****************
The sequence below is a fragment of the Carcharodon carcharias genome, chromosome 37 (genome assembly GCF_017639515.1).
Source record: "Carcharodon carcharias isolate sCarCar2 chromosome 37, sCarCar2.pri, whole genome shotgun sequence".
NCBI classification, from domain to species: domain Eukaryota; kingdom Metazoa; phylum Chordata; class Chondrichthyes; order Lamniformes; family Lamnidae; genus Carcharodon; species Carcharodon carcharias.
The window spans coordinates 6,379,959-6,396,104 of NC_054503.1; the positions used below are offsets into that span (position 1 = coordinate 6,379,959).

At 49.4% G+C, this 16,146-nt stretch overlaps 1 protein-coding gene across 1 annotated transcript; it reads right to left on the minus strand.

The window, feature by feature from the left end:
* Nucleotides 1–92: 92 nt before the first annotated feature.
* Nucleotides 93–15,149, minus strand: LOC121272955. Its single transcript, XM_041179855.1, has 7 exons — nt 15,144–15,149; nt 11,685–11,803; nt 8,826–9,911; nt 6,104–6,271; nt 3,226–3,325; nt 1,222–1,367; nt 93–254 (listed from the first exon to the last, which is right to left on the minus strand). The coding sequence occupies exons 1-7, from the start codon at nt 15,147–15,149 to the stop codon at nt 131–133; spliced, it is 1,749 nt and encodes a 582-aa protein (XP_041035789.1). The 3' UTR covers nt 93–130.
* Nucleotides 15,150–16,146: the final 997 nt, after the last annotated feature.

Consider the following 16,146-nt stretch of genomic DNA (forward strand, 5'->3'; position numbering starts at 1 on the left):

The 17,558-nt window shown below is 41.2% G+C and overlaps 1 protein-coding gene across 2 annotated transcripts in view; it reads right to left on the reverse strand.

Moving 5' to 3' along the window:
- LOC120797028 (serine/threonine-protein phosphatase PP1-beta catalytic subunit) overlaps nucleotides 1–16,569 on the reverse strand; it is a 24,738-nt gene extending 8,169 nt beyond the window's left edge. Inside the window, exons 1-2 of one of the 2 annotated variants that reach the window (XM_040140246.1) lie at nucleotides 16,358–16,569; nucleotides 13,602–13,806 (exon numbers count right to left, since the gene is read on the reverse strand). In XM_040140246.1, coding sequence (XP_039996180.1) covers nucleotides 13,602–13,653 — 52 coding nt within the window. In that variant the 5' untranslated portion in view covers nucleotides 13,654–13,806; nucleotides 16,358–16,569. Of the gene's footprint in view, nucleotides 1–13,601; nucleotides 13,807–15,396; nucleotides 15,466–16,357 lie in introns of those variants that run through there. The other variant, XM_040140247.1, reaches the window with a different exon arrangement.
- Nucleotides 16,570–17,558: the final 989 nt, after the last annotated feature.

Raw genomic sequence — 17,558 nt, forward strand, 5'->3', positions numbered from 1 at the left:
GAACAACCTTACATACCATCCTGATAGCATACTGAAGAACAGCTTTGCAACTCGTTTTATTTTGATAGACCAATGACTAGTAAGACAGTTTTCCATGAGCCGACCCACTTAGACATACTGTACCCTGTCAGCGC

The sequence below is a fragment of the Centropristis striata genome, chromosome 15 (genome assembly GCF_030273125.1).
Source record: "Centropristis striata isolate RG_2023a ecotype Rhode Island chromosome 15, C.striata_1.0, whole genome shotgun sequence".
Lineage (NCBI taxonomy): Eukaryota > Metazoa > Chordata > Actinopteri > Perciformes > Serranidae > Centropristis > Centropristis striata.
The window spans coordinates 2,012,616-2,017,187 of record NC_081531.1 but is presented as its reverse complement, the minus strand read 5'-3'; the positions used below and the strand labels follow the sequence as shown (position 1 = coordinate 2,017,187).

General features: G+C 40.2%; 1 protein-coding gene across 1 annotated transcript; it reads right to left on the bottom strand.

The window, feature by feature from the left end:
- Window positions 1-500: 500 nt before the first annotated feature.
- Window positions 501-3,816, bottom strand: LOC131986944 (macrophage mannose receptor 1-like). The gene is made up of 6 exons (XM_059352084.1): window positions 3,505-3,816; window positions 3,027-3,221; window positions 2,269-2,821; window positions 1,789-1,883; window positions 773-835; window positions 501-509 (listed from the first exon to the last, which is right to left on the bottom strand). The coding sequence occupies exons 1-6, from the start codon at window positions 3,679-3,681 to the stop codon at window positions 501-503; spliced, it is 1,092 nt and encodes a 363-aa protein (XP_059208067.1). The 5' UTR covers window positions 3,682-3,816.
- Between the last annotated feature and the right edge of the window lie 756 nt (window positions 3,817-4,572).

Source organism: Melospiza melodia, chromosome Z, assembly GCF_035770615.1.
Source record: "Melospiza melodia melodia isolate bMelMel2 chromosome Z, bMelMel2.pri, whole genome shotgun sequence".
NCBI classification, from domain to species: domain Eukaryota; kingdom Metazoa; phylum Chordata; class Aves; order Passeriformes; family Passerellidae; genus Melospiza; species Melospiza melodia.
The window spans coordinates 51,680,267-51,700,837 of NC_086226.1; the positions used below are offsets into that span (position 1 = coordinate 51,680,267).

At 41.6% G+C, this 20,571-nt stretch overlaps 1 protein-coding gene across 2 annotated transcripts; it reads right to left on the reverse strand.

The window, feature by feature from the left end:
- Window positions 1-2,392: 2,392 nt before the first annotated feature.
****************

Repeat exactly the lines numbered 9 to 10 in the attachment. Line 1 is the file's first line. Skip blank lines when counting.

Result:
* Nucleotides 15,150–16,146: the final 997 nt, after the last annotated feature.

Consider the following 16,146-nt stretch of genomic DNA (forward strand, 5'->3'; position numbering starts at 1 on the left):